As I look back through my previous almost two years worth of travel blog posts, it would certainly appear that this lifestyle is all fun & games. It certainly is most of the time, and I would not trade it for for any other style of living. However, there definitely are times where the challenges outweigh the fun & games, and these past several weeks, and the weeks to come fall into those categories. Though I’m supposed to be at my next port of call by now, I had to extend my stay here in Portland, TX for an additional month. So, let’s get into why that was.
From The Beginning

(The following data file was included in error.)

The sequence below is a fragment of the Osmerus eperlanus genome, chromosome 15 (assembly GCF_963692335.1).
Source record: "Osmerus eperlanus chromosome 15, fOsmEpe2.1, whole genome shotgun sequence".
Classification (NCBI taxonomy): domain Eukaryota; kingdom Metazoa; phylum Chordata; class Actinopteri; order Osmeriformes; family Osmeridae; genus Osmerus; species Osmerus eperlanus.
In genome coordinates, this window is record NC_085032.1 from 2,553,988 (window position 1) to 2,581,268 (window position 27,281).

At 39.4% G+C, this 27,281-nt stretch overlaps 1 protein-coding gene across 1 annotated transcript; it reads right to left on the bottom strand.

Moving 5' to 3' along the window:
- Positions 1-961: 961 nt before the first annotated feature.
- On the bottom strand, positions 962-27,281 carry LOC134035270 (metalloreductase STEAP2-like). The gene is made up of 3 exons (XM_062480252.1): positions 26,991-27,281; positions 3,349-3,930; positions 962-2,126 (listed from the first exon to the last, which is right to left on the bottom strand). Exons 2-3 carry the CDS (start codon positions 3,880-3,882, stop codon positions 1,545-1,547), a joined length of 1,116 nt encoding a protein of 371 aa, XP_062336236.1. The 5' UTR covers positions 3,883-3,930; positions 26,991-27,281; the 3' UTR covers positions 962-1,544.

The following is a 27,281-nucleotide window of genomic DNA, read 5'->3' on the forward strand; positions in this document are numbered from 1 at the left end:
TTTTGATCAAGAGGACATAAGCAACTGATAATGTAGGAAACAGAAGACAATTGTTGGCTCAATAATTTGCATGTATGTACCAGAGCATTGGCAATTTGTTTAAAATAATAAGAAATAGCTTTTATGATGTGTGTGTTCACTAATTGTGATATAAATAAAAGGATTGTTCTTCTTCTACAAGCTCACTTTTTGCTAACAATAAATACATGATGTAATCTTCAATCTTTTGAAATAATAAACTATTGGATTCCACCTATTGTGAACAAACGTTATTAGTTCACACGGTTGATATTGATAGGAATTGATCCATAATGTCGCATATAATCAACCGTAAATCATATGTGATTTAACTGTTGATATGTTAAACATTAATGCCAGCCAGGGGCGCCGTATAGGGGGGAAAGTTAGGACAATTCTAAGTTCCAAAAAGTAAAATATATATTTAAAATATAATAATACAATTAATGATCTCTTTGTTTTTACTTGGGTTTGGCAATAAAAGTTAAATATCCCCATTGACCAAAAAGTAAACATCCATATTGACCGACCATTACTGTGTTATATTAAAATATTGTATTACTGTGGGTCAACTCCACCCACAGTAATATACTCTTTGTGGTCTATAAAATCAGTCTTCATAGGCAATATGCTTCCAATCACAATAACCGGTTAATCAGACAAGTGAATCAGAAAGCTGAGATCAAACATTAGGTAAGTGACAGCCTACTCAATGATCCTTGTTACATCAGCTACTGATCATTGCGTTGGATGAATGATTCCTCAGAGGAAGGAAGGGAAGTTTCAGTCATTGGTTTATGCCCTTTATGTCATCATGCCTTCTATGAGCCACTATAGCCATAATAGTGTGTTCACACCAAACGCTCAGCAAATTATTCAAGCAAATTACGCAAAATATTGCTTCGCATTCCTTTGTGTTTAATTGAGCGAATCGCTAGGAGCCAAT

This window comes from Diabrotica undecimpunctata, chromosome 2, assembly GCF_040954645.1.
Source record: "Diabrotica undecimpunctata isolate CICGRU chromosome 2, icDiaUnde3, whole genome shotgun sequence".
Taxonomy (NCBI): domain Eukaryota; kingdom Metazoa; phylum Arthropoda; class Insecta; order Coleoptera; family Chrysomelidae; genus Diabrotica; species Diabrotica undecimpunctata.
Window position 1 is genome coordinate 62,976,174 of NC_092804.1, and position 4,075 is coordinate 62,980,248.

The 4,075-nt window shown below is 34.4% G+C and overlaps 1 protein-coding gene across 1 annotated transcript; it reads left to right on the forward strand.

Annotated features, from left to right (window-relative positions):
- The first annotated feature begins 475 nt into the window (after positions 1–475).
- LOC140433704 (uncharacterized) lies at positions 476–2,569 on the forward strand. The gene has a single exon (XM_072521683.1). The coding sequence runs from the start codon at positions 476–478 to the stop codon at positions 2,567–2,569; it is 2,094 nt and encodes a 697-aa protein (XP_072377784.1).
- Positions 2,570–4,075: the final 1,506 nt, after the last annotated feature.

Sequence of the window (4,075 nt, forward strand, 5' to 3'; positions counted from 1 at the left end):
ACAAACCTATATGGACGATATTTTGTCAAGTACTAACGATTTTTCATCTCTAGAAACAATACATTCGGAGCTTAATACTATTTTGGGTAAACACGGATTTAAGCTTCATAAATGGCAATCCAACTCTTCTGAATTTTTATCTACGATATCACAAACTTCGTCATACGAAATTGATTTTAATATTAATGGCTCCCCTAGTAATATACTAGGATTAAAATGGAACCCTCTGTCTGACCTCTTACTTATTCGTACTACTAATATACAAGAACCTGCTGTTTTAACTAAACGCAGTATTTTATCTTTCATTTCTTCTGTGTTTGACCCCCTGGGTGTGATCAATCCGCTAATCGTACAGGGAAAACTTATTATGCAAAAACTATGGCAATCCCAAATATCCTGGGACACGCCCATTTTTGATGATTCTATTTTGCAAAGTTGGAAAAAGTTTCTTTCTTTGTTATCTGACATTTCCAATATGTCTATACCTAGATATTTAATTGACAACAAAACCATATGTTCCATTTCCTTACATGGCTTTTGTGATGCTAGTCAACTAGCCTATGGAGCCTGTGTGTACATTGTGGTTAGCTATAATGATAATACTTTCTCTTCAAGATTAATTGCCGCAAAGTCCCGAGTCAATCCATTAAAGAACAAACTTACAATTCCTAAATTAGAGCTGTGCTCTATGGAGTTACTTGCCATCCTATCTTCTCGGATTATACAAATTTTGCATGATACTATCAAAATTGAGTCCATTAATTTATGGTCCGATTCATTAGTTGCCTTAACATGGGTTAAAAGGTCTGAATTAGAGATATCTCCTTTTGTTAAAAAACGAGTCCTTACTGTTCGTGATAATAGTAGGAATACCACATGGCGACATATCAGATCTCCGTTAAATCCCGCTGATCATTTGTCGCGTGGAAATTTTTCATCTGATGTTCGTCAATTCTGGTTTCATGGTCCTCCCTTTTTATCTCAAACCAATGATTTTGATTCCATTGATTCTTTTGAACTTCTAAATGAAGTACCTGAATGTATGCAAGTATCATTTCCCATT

In order to fully understand my current situation, I need to go back in time a bit. Towards the end of 2015, I had an eye injury known as a CRVO – or a Central Retina Vein Occlusion. In english, I blew a hole in the main vein that furnished my retina with blood. Pictured right is the aftermath of the event. In case it is not obvious, the eye on the left in the picture (actually my right eye) is the healthy one, and the one pictured to the right (my left eye) is the not so good one. At the time, there was no pain or anything, it was just that my vision had gotten blurred and hazy in that eye. Soon thereafter, I saw an Ophthalmologist who referred me to a retina specialist. The prognosis for the return of my normal vision was not good. But we tried a series of eye injections about every 4-6 weeks alternating between two drugs that have been known to help improve vision in CRVO patients. After about two years of that treatment, we determined that the vision was about as good as it was going to get. Usually vision is measured using the Snellen chart which gives results like 20/20, 20/40, etc. My vision in the left eye is rated as “CF” – or Counting Fingers. I don’t have enough focus and clarity in that eye to even see the giant letter E on the chart. But, I can can see how many fingers you are holding up.